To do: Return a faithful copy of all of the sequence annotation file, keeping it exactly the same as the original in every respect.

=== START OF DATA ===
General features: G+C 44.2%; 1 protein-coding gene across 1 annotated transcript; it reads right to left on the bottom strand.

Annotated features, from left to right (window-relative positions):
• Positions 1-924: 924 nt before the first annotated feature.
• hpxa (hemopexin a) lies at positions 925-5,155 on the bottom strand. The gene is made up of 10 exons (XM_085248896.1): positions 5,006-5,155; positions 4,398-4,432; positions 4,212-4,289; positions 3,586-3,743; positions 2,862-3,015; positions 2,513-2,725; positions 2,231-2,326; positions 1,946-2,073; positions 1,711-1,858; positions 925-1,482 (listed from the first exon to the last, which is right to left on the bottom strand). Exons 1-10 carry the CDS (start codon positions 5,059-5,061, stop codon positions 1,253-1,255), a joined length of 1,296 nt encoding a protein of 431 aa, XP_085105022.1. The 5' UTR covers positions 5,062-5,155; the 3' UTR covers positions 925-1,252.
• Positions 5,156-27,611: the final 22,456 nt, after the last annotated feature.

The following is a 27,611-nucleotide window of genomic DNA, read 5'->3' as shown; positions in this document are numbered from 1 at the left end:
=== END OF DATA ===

General features: G+C 44.2%; 1 protein-coding gene across 1 annotated transcript; it reads right to left on the bottom strand.

Annotated features, from left to right (window-relative positions):
• Positions 1-924: 924 nt before the first annotated feature.
• hpxa (hemopexin a) lies at positions 925-5,155 on the bottom strand. The gene is made up of 10 exons (XM_085248896.1): positions 5,006-5,155; positions 4,398-4,432; positions 4,212-4,289; positions 3,586-3,743; positions 2,862-3,015; positions 2,513-2,725; positions 2,231-2,326; positions 1,946-2,073; positions 1,711-1,858; positions 925-1,482 (listed from the first exon to the last, which is right to left on the bottom strand). Exons 1-10 carry the CDS (start codon positions 5,059-5,061, stop codon positions 1,253-1,255), a joined length of 1,296 nt encoding a protein of 431 aa, XP_085105022.1. The 5' UTR covers positions 5,062-5,155; the 3' UTR covers positions 925-1,252.
• Positions 5,156-27,611: the final 22,456 nt, after the last annotated feature.

The following is a 27,611-nucleotide window of genomic DNA, read 5'->3' as shown; positions in this document are numbered from 1 at the left end: